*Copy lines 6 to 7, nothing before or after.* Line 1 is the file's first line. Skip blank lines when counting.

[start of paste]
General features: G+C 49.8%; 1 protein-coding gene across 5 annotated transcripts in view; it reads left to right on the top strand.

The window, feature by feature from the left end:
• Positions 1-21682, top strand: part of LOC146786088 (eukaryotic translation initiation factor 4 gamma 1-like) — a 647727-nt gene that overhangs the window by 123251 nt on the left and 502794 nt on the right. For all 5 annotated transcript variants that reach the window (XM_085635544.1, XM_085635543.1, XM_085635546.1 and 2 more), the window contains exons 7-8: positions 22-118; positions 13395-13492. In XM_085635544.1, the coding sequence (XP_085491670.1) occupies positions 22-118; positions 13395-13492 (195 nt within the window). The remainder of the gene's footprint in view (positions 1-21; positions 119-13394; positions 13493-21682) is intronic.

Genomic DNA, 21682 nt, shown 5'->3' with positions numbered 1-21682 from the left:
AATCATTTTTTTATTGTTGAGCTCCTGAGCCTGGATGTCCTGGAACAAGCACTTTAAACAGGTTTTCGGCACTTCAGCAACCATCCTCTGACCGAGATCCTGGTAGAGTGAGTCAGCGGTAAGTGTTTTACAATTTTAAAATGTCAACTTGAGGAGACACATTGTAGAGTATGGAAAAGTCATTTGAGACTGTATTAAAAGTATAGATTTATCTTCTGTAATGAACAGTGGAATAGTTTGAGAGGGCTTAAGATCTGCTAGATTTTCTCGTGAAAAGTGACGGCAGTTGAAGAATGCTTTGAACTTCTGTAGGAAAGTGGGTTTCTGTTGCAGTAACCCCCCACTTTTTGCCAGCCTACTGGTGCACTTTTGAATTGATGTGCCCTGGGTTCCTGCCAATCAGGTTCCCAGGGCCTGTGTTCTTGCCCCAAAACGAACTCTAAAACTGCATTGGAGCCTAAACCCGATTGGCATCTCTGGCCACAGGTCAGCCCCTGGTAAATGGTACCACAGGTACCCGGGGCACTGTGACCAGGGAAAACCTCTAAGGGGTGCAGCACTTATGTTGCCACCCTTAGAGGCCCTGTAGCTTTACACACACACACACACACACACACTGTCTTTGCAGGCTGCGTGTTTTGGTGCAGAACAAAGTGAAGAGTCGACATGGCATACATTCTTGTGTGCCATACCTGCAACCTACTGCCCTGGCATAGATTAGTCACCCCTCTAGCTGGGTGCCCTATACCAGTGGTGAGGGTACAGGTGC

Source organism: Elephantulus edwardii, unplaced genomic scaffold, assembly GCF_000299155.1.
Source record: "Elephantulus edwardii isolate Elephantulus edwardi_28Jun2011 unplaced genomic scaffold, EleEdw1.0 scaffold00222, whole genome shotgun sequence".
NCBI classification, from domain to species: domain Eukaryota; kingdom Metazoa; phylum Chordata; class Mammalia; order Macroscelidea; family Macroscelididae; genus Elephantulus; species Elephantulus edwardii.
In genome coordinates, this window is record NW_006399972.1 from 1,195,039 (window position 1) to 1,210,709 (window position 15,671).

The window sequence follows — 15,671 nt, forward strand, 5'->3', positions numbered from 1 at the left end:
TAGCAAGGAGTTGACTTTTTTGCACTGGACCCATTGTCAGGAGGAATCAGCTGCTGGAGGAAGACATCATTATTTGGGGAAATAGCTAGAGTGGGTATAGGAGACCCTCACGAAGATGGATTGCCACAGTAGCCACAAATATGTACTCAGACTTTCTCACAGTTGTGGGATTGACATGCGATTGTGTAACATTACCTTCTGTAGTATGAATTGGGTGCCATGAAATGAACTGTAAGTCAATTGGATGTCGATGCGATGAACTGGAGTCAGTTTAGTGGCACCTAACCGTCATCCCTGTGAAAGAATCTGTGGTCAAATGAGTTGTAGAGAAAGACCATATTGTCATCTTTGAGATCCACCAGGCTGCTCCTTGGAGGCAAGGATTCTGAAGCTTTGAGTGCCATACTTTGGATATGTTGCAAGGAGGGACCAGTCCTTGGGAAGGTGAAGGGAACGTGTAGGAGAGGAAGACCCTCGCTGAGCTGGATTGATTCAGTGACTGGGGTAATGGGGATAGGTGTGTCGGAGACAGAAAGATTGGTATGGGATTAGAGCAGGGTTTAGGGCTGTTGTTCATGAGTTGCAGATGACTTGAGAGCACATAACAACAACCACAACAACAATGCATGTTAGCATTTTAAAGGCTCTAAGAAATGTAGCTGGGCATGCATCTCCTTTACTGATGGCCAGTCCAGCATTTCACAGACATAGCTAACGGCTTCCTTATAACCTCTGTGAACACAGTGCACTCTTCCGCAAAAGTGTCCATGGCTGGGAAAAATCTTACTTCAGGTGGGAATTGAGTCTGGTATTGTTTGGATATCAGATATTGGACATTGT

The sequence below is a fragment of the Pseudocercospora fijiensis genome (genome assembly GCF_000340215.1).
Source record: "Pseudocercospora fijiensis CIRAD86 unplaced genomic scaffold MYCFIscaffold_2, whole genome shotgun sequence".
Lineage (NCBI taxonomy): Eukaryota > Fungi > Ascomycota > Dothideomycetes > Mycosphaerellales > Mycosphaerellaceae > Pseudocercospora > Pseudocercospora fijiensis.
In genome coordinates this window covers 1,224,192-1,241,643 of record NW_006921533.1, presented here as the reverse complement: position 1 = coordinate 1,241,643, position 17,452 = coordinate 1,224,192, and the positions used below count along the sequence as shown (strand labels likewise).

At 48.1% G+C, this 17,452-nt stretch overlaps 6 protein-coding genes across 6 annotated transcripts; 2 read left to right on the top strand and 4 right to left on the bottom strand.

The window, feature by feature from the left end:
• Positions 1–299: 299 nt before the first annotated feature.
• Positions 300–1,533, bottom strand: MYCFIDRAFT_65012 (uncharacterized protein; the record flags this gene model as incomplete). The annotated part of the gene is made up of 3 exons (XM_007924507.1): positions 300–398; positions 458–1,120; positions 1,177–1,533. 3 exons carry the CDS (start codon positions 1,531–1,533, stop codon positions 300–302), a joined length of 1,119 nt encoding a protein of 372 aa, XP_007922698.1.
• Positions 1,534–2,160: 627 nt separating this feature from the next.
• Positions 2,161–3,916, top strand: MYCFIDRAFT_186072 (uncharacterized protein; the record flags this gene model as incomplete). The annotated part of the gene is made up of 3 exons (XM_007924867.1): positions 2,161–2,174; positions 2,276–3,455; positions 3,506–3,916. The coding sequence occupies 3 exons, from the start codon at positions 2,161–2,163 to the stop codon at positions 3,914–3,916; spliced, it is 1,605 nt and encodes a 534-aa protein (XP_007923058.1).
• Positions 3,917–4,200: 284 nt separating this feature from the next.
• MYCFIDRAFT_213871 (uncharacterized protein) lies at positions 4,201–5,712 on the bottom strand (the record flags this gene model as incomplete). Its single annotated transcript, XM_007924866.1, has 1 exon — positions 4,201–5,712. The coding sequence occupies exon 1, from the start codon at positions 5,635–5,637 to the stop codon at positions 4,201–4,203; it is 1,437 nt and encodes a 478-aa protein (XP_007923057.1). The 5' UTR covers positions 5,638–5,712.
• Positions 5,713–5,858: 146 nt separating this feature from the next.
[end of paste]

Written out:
Source organism: Elephantulus edwardii, unplaced genomic scaffold, assembly GCF_000299155.1.
Source record: "Elephantulus edwardii isolate Elephantulus edwardi_28Jun2011 unplaced genomic scaffold, EleEdw1.0 scaffold00222, whole genome shotgun sequence".